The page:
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An Open (D)oor

It seems preposterous that after more than six years of playing banjo that I've never gotten very adventurous with tunings. Barring one or two instances, I've remained within the three most common intervals for old-time music: G/A, sawmill and CC/DD. Last night, I opened a new door and tried Open D tuning.

For those unfamiliar, Open D is f#DF#AD, whereas I usually play D tunes in Double-D (aDADE). That versatile tuning is well-suited for playing in a group setting, as the tunes seem to lay out easier and keep the scale notes and chord positions within easy reach. The thing is lately I've been confined to playing at home alone.

Now seems like the perfect opportunity to branch out a little.

Open D is sometimes called "graveyard tuning" — a perfect tuning with Halloween around the corner. To my ears, it has a bluesy quality and seems better suited for playing on the lower strings. Or maybe that's my own bias. Just from exploring the fingerboard, it seems I can get most the notes I need on the first two frets.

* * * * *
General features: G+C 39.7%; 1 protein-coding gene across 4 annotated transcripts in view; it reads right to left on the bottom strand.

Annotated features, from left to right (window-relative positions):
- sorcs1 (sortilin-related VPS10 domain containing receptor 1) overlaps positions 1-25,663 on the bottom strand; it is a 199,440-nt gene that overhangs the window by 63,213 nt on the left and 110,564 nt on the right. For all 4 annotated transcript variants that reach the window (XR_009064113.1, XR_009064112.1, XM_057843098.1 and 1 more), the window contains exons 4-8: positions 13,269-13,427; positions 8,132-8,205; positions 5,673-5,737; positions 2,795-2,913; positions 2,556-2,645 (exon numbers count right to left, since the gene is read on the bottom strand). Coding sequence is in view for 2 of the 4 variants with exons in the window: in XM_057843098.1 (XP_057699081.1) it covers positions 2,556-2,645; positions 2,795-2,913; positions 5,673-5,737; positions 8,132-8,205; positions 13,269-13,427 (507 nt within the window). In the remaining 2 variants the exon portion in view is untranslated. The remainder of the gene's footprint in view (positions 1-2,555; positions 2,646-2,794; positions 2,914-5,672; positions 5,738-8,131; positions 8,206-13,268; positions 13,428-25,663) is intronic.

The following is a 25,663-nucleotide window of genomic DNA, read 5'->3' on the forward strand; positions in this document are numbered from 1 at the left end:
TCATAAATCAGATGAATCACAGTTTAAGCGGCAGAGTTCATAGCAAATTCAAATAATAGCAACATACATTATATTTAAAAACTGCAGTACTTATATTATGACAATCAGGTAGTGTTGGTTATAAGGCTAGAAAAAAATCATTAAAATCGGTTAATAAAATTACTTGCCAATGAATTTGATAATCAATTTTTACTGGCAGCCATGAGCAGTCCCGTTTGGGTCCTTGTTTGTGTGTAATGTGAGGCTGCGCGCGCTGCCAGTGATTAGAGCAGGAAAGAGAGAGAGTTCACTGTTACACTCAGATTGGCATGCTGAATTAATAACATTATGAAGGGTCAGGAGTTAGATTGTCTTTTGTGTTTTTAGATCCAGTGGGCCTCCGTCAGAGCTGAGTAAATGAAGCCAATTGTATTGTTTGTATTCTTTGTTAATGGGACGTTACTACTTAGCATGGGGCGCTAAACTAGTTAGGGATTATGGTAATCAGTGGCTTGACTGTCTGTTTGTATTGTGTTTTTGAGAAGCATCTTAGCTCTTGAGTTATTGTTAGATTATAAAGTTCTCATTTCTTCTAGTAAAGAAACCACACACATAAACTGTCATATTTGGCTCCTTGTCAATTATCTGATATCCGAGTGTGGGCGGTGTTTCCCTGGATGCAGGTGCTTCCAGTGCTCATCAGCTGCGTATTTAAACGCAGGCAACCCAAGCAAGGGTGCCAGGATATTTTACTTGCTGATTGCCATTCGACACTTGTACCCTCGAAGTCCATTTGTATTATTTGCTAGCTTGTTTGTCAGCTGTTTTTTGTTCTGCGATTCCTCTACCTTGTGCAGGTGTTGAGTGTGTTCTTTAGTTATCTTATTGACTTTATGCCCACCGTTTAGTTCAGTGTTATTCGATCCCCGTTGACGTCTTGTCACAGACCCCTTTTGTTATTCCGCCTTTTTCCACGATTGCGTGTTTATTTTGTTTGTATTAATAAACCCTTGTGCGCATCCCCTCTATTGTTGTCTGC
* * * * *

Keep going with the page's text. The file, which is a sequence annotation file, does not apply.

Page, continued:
I tried to see if I could find the tunes I already know, but instead just noodled around for half an hour. Maybe this weekend I'll work harder to learn a tune and find my chord positions.

While the fiddle remains my focus, exploring new avenues on the banjo keeps things fun. I hope the experience will make me a better player in the end.

What are some of your favorite tunings? Do you have any you haven't tried yet? Let me know in the comments ... 

Comments

  1. Two classic banjo tunes in open D are Reuben('s Train) and Wade Ward's "Peachbottom Creek." Both are pretty intuitive for left-hand fingering while offering drop-thumb embellishment opportunities for the right hand.

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